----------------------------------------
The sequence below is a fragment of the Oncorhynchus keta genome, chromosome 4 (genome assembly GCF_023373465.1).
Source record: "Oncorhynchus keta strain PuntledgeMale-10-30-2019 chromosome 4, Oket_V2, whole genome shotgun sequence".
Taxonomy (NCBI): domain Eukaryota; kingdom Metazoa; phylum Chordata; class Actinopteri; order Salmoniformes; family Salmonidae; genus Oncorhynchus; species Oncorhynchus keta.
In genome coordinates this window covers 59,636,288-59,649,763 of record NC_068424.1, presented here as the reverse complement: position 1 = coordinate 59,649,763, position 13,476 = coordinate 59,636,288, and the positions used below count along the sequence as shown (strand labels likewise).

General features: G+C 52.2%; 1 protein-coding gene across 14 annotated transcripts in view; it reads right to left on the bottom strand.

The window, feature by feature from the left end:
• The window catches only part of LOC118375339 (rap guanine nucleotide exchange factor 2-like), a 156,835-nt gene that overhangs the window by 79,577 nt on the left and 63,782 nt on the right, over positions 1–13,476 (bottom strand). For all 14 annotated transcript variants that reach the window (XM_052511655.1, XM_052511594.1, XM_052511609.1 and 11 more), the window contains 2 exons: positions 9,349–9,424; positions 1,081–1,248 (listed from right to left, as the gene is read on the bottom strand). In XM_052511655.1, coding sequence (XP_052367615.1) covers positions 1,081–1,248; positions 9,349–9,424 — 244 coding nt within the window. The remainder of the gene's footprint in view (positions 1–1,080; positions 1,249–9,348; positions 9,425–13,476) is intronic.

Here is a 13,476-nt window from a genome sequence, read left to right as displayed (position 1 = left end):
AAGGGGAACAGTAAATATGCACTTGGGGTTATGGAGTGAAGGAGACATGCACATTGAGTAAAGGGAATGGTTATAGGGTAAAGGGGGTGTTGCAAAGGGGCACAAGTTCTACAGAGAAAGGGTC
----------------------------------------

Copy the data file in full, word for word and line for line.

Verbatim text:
The sequence below is a fragment of the Oncorhynchus keta genome, chromosome 4 (genome assembly GCF_023373465.1).
Source record: "Oncorhynchus keta strain PuntledgeMale-10-30-2019 chromosome 4, Oket_V2, whole genome shotgun sequence".
Taxonomy (NCBI): domain Eukaryota; kingdom Metazoa; phylum Chordata; class Actinopteri; order Salmoniformes; family Salmonidae; genus Oncorhynchus; species Oncorhynchus keta.
In genome coordinates this window covers 59,636,288-59,649,763 of record NC_068424.1, presented here as the reverse complement: position 1 = coordinate 59,649,763, position 13,476 = coordinate 59,636,288, and the positions used below count along the sequence as shown (strand labels likewise).

General features: G+C 52.2%; 1 protein-coding gene across 14 annotated transcripts in view; it reads right to left on the bottom strand.

The window, feature by feature from the left end:
• The window catches only part of LOC118375339 (rap guanine nucleotide exchange factor 2-like), a 156,835-nt gene that overhangs the window by 79,577 nt on the left and 63,782 nt on the right, over positions 1–13,476 (bottom strand). For all 14 annotated transcript variants that reach the window (XM_052511655.1, XM_052511594.1, XM_052511609.1 and 11 more), the window contains 2 exons: positions 9,349–9,424; positions 1,081–1,248 (listed from right to left, as the gene is read on the bottom strand). In XM_052511655.1, coding sequence (XP_052367615.1) covers positions 1,081–1,248; positions 9,349–9,424 — 244 coding nt within the window. The remainder of the gene's footprint in view (positions 1–1,080; positions 1,249–9,348; positions 9,425–13,476) is intronic.

Here is a 13,476-nt window from a genome sequence, read left to right as displayed (position 1 = left end):
AAGGGGAACAGTAAATATGCACTTGGGGTTATGGAGTGAAGGAGACATGCACATTGAGTAAAGGGAATGGTTATAGGGTAAAGGGGGTGTTGCAAAGGGGCACAAGTTCTACAGAGAAAGGGTC